Abuses in the prescription of opioid drugs have been the topic of recent media coverage, such as the apparent overdose of musical artist Prince. This raises the question: Could a doctor find his or her medical license in danger after issuing an opioid prescription that resulted in overdose?
The above hypothetical does not contain enough facts to provide a simplistic answer. What seems clear, however, is that authorities are taking a closer look at why and how opioids are prescribed to patients.
The decision to prescribe opioids reflects a doctor’s discretion and sound professional judgment. Yet even if a medical professional is considered an authority in his or her field, that expertise may not be immune from an attack by the Pennsylvania Bureau of Professional and Occupational Affairs. In fact, a doctor may find himself or herself in a hearing where other experts are called in to offer challenging viewpoints.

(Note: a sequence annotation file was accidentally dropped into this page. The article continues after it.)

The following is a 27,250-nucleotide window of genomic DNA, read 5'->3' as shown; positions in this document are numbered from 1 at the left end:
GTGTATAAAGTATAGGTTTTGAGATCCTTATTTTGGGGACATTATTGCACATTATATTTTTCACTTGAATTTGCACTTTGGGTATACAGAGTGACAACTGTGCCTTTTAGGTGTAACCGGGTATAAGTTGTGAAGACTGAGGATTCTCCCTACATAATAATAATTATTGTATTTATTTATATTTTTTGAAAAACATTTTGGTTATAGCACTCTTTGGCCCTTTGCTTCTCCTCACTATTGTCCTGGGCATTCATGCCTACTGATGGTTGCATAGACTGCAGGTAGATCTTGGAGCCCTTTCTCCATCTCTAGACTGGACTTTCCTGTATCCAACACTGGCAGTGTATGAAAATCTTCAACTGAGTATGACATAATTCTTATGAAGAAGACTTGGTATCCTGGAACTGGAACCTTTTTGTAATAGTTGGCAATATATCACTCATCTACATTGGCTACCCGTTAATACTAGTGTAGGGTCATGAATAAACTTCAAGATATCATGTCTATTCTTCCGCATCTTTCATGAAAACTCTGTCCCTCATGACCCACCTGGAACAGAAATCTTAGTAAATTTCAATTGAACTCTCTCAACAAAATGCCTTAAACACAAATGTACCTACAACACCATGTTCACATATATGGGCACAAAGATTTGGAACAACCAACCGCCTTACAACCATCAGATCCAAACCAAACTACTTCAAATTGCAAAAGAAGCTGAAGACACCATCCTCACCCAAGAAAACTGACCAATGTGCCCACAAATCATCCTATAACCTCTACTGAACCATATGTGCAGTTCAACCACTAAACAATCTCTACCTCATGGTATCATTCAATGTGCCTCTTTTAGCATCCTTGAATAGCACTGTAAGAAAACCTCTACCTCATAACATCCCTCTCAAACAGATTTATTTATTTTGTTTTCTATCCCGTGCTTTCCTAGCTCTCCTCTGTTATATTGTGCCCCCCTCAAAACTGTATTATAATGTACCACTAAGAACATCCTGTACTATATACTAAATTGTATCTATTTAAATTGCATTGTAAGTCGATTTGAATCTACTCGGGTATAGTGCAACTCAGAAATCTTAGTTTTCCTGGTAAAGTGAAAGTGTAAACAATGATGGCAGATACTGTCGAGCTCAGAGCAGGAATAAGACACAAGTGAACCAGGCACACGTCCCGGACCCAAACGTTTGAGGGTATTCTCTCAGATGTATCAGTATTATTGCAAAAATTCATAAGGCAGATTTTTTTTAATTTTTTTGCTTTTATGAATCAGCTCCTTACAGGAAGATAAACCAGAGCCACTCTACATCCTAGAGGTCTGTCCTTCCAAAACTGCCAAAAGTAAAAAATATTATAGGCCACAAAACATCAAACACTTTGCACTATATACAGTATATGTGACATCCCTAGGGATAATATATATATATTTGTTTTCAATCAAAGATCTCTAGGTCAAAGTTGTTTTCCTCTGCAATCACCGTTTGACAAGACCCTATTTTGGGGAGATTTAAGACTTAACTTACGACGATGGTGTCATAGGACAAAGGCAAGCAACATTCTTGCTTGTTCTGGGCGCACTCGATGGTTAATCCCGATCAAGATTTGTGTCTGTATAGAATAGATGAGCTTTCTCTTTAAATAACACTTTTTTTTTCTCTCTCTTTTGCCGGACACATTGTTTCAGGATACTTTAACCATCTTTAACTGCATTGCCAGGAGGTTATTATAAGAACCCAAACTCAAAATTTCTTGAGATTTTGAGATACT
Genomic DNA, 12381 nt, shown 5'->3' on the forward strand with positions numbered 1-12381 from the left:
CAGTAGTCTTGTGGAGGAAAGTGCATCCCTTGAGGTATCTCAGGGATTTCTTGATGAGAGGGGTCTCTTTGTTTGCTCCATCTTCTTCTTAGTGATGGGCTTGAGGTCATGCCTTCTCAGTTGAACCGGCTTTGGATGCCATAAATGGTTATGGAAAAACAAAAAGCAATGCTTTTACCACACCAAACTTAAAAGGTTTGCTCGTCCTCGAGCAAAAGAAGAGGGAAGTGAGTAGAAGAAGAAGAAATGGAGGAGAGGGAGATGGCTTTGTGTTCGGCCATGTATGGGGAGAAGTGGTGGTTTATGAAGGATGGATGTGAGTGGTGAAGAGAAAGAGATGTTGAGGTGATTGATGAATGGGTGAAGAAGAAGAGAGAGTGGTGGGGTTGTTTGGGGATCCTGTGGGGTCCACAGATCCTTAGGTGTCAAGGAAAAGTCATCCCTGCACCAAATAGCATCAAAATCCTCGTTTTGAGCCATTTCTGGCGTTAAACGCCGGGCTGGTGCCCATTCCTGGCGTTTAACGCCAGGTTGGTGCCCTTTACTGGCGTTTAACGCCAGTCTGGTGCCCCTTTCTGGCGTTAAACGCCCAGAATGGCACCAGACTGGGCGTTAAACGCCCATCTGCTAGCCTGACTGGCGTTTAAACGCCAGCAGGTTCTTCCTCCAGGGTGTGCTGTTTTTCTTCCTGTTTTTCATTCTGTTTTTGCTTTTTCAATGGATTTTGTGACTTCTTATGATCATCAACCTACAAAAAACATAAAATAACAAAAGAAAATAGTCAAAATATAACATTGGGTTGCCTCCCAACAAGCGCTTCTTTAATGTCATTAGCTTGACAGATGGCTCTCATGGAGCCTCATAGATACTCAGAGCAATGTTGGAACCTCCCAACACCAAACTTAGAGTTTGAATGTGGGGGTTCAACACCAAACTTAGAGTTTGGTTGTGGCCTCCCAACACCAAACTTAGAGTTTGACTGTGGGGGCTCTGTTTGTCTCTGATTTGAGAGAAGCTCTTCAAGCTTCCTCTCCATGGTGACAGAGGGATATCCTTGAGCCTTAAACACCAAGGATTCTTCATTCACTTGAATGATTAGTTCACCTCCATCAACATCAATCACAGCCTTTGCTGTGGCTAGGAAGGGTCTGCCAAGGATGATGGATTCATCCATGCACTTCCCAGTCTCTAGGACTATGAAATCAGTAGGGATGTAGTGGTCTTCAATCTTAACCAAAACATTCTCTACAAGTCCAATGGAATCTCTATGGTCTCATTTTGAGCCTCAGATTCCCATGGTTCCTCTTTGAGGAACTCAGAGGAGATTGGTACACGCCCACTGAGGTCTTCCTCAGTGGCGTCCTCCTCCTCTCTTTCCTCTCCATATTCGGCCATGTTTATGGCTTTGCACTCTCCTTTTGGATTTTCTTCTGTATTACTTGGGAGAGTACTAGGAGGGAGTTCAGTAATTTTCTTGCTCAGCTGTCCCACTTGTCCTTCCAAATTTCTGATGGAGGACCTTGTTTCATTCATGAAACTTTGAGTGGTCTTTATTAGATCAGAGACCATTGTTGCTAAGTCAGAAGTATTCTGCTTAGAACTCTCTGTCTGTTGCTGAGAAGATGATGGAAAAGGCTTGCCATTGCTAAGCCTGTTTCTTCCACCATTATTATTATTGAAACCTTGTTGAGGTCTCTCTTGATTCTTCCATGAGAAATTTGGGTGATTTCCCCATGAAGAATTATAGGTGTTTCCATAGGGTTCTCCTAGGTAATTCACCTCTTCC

The authority for this process is the state’s Medical Practice Act of 1985. The BPOA regulates 29 licensing boards and commissions in Pennsylvania, including the State Board of Medicine, among others. That board regulates the licensure of medical doctors and physician assistants. There are separate boards for other fields, including nursing, dentistry and pharmacy.
When a complaint has been filed against a doctor or physician assistant, an investigation precedes any administrative hearing. An investigator will attempt to gather enough information to present a recommendation to the Board. That investigation can dramatically impact the outcome of the hearing, however. According to the statute, that investigator may even be a witness in any subsequent hearings. Accordingly, a professional should consult with an attorney before speaking to the investigator.
Source: philly.com, “Hopes and fears accompany launch of Pa.’s new overdose-prevention tool,” Don Sapatkin, Aug. 22, 2016